Issue 42

Is that an Available Option?


                Shopping is a well-honed skill.  Normally when Rebecca and I shop, we choose stores that have play areas for kids.  These stores recognize that we’ll probably spend more if we aren’t rushing to beat the moment when our child suddenly explodes in a fit that drives us out of the store before we can buy anything.  We really like these stores, however, because after we drop Skylar off, we can sneak out the back door and catch a matinee at the local multiplex.  This shopping excursion, however, we needed Skylar’s expert input before making a purchase decision.

                “Hey!” yelled a salesman as he ran towards us.  “Your baby is crawling inside that dishwasher.”

                “I know,” I said as Skylar stood and pulled on the top rack.

                “He’s going to break the door,” said the salesman.

                “That’s exactly why we here to buy a new one,” I said.

                I could tell we had a hungry salesman here.  His eyes narrowed and he began to salivate as if he I had exposed my jugular to him.

                “Actually it’s okay for your son to play there,” he said.  “These quality doors are built to last.”  He knocked on the hardened steel to show us just how strong it was.  “I’m almost willing to bet it could handle both your son and I together.”

                He had taken my bait.

                “I’ve got a proposition for you,” I said.  “If my son can play with your dishwasher for ten minutes without breaking it, I’ll buy it.”

                I could see the salesman begin to sweat.  I had called his bluff.  Did he have enough faith in his product to pit it against an inquisitive 11-month old?  He looked over his shoulder to see if his manager might be watching.

                “It’s a deal,” he said in a low voice.  As an afterthought, he put out his hand.

                “Okay...” I said in a way that seemed to undermine his confidence as we shook hands.

                He looked at his watch.  “How long has he been in there?  Two minutes?”  Already he was trying to put his finger on the scale, so to speak.

                 “Eight minutes is fine.”  I wasn’t even concerned that it was the salesman watching the clock: I have great faith in my son.

                Skylar was already hard at work.  His little tongue stuck out of his mouth as he pulled on the sliding bottom rack.  The tiny wheels resisted his efforts, locked in their track, but a solid yank popped them free, sending the rack and Skylar backwards.  I caught my son before he cracked his head on the tile floor.  The salesman caught the rack.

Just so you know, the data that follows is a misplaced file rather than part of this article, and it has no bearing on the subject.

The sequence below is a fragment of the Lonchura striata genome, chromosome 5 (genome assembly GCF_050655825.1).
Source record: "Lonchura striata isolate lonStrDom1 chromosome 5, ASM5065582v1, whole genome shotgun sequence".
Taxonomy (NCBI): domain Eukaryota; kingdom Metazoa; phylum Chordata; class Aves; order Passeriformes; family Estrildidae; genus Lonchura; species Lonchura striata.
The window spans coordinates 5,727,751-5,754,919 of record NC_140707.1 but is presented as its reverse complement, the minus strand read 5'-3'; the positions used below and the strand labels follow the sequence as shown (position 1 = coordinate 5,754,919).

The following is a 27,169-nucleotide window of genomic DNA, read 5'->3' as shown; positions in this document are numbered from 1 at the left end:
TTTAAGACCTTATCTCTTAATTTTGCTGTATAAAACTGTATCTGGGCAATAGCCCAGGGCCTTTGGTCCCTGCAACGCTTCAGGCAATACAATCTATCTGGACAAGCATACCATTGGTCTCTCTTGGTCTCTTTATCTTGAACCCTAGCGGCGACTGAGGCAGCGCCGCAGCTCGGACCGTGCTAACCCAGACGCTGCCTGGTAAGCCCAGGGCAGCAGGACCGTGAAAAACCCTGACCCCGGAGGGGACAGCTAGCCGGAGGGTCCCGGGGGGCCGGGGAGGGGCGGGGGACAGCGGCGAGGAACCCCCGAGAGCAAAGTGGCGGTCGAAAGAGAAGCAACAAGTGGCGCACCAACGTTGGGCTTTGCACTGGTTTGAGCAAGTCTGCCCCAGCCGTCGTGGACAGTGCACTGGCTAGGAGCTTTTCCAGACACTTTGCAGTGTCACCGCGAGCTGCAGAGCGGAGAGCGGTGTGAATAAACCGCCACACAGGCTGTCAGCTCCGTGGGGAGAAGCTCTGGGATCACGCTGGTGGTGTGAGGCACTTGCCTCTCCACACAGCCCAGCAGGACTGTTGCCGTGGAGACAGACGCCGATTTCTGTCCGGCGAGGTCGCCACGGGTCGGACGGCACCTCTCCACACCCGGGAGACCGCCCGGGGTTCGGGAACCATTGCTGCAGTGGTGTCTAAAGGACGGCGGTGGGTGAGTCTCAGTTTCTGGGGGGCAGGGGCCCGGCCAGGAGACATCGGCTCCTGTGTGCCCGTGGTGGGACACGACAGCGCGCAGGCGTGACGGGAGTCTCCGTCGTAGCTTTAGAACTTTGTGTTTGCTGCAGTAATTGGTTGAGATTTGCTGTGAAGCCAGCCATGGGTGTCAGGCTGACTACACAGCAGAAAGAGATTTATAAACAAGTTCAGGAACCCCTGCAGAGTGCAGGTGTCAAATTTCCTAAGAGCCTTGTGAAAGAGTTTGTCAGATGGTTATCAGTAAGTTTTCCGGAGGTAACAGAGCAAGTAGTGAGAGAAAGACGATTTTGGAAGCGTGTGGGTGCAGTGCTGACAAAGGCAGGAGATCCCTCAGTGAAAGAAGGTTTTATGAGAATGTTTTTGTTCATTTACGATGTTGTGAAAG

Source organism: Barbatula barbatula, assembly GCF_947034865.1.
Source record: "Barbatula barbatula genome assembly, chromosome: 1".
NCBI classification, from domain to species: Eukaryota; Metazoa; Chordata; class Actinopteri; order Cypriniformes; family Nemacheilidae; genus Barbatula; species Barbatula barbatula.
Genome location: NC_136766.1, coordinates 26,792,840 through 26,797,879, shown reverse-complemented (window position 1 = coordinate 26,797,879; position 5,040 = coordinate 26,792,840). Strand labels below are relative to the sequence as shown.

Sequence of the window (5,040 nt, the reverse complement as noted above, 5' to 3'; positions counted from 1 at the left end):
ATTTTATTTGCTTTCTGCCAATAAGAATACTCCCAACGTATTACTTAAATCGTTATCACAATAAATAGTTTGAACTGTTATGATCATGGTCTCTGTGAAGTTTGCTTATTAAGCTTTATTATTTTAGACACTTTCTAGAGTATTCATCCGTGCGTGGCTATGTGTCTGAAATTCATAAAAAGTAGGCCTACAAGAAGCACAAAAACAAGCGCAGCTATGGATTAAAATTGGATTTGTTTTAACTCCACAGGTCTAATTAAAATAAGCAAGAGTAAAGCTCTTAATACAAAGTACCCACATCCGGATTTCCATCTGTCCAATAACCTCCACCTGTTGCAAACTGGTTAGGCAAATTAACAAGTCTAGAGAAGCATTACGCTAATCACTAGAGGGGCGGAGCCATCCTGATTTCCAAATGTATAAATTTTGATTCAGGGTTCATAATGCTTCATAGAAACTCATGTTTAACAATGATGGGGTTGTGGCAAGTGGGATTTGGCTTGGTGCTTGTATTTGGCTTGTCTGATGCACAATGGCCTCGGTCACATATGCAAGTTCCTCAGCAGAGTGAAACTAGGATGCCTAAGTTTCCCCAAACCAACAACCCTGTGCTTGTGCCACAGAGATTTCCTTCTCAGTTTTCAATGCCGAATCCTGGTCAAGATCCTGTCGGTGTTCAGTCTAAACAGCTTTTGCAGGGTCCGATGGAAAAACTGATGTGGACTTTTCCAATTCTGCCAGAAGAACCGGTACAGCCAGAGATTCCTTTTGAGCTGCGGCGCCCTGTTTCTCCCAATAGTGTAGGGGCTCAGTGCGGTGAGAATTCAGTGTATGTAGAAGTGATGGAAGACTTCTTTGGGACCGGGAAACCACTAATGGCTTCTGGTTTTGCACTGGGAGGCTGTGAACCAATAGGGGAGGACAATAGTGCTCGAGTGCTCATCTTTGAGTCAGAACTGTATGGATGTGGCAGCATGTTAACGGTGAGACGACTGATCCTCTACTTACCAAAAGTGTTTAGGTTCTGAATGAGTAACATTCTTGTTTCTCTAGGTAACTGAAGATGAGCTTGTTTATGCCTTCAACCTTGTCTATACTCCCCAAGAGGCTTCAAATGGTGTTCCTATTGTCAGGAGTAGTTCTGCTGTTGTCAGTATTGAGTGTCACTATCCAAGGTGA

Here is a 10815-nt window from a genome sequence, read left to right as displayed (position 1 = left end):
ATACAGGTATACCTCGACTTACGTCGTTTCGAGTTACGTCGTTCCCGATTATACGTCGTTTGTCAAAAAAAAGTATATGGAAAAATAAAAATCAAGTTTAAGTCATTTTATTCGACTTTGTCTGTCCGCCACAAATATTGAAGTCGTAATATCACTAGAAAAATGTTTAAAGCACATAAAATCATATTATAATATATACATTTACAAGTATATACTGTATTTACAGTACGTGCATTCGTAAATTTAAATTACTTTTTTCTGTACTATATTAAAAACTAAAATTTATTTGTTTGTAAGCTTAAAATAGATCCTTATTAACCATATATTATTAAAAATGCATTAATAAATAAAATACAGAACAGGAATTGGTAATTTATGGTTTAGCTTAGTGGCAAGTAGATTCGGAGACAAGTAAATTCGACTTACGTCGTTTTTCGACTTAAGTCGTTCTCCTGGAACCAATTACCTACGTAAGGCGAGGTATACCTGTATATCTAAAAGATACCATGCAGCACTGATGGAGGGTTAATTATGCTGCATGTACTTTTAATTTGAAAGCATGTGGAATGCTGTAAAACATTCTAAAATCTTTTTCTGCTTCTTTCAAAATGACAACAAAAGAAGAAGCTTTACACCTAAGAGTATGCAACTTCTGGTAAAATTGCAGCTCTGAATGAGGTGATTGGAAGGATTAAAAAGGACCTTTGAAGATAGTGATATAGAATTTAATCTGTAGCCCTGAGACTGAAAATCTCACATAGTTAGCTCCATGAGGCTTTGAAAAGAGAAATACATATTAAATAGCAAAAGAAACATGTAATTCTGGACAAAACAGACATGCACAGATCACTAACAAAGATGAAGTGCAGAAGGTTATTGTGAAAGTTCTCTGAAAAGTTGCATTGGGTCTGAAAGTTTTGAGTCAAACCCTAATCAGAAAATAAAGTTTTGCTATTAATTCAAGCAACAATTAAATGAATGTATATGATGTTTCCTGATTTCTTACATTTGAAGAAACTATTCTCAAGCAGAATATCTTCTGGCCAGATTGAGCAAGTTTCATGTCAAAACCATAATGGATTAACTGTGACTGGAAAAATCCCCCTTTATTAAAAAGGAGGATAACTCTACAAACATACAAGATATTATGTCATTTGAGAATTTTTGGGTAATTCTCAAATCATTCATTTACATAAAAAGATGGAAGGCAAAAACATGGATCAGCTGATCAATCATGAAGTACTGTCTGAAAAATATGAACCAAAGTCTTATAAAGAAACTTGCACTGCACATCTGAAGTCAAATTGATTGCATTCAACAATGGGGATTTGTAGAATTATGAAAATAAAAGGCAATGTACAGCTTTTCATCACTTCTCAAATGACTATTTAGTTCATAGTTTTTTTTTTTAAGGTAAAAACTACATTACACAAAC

“It’s supposed to do that,” he said.  “It’s removable.  For easy cleaning.”

                “Easy cleaning?” I said as            I placed Skylar back on the open door.

                “Hey,” said the salesman, “no helping him.  He has to start on the floor.”

                Shrugging, I lifted Skylar and placed him on the floor. The salesman realized his mistake too late. Perceiving that I didn’t want him in the dishwasher only enticed Skylar that much more.

                “You don’t have any children, do you?” I asked as Skylar pulled out the top rack and laughed maniacally as he tried to hang from it.  It was too difficult for the salesman to watch.  He turned away.

                “Is he done yet?” he asked.

                “He’s just discovered the swirling jet arm, or whatever you call it,” I said.  “Wow.  I didn’t realize those could bend so far.”

                The salesman cringed.  For a moment there was silence, and then the sound of Skylar popping out the bottom rack again.

                Rebecca nodded her head in approval.  “It’s almost like the engineers designed it so you could wheel the rack over to the cabinet where you store your dishes instead of having to carry them in several trips.”

                Next came the sound of plastic bending and then snapping back.

                “I have to say I’m impressed,” I told the salesman.  “The soap dispenser door is holding up pretty well.”  I watched as Skylar climbed out and started to play with the buttons on the underside of the door.  “Say, this isn’t one of those demo models that can turn on while the door is still open, is it?”

                The salesman finally broke down.  He dove for the dishwasher and slammed the door closed just as the jets started to spray.

                “You win,” he said, defeated.

                 “I don’t know,” said Rebecca.  “He seems to really like the see-through door.” Skylar stood with his nose pressed against the glass, mesmerized.  “Is that an available option?”


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